I've never had much tolerance for lag. I didn't care for Quake, and after trying again with Quake 2 and some mods, I swore off modem gaming completely. That was probably to my detriment as I missed Tribes entirely, which I understand was amazing. I came back to it once I had broadband and had some fun, which is confusing me.

I don't get why BC2 feels worse than I remember Joint Operations feeling. Maybe it's my faulty memory. Or maybe it's that Joint Ops was so janky all around that you expected weird behavior.

Regardless, I don't have anything I particularly want to play more, so BC2 is still the game for now. I'm learning to accept the glitches. Still, I played DooM on a LAN a month ago. And no game, especially one played on consumer grade internet, can stack up to that experience.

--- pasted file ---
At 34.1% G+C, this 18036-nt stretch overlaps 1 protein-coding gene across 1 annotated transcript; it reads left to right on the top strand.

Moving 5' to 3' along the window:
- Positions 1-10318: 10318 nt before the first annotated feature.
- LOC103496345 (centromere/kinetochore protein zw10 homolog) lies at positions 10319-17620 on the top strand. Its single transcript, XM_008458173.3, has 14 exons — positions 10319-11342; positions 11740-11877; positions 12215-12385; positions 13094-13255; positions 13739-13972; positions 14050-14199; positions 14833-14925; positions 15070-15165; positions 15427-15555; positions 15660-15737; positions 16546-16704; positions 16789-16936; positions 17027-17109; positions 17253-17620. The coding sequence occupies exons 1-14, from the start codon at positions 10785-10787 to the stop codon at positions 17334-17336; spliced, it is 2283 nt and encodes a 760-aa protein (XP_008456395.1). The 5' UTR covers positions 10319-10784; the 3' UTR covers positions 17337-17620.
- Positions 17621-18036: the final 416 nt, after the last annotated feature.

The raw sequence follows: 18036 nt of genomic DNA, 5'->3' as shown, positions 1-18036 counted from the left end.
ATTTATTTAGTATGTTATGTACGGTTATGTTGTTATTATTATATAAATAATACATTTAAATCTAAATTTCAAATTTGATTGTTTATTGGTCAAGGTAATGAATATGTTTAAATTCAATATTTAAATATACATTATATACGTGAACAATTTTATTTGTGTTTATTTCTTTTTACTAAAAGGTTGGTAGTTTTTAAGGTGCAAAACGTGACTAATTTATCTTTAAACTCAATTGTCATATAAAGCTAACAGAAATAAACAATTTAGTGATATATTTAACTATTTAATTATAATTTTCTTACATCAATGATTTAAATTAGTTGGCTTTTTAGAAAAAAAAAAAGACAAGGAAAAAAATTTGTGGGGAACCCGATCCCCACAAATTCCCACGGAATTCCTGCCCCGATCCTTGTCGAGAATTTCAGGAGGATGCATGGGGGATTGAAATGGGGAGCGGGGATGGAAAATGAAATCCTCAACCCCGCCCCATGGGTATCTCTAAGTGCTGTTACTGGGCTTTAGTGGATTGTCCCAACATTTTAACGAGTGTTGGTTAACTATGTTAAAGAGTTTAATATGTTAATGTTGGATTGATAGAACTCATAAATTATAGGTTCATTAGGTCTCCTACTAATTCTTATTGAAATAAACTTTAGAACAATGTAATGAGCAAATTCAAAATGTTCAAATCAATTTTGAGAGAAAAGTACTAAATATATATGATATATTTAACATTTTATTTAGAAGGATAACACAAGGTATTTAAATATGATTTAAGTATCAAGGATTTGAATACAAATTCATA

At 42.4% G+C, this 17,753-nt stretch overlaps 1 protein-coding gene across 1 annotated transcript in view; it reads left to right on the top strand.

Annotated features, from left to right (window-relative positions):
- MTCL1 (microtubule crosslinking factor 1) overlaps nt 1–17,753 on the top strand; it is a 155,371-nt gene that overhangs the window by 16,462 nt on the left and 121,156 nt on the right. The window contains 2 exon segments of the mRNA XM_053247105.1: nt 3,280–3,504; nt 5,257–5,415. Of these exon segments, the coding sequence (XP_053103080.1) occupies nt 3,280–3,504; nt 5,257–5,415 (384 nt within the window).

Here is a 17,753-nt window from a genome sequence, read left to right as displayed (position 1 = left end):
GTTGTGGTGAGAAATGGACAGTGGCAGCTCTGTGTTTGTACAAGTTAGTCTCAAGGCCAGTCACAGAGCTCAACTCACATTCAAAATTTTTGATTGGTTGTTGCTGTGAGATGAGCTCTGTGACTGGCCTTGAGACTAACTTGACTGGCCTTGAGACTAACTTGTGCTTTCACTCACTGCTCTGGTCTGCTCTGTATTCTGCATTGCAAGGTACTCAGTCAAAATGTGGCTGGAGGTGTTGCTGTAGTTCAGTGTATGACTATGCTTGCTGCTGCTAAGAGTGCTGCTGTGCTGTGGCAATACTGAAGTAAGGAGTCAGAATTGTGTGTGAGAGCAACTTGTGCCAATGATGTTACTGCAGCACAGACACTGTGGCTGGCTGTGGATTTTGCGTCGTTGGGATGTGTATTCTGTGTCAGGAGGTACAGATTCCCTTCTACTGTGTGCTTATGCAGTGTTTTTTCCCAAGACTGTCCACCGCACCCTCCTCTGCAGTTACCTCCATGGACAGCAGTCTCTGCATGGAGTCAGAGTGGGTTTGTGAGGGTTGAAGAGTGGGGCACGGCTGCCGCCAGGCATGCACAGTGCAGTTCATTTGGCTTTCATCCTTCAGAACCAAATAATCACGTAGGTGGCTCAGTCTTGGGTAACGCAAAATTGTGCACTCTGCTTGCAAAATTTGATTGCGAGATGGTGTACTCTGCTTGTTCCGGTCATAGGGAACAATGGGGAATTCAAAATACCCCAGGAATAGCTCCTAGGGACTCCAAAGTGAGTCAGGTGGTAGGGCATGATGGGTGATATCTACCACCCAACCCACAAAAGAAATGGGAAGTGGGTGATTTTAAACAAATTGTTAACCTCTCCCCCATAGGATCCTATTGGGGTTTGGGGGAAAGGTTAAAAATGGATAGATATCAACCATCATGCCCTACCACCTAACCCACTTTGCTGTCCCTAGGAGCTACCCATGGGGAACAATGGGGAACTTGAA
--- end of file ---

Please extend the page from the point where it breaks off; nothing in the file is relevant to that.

Part of me thinks I need to get back to making co-op maps so I can DooM more often. But I've got enough projects right now.

Two Worlds II
I think my time with the game is winding down. I've beaten every level of the adventure mode, and unless I missed something, the adventures don't scale. So there's really nowhere to go but competitive multiplayer. I can tell by how the single player works that that wouldn't be at all satisfying.

I built up my village far enough to know that it's a dead end. Even with an upgraded forge and mining operation to give it the best materials, the weapons in my shops aren't any better than what I see in the NPC shops. Plus despite the fact that the entire village lives and works in buildings I sponsored, they don't give me better prices than the NPC shops. That's gratitude for ya.

Maybe I'll go back and finish the campaign. But I think I'd be smarter to uninstall.

05 April, 2011

Keepalive: Something Old, Something New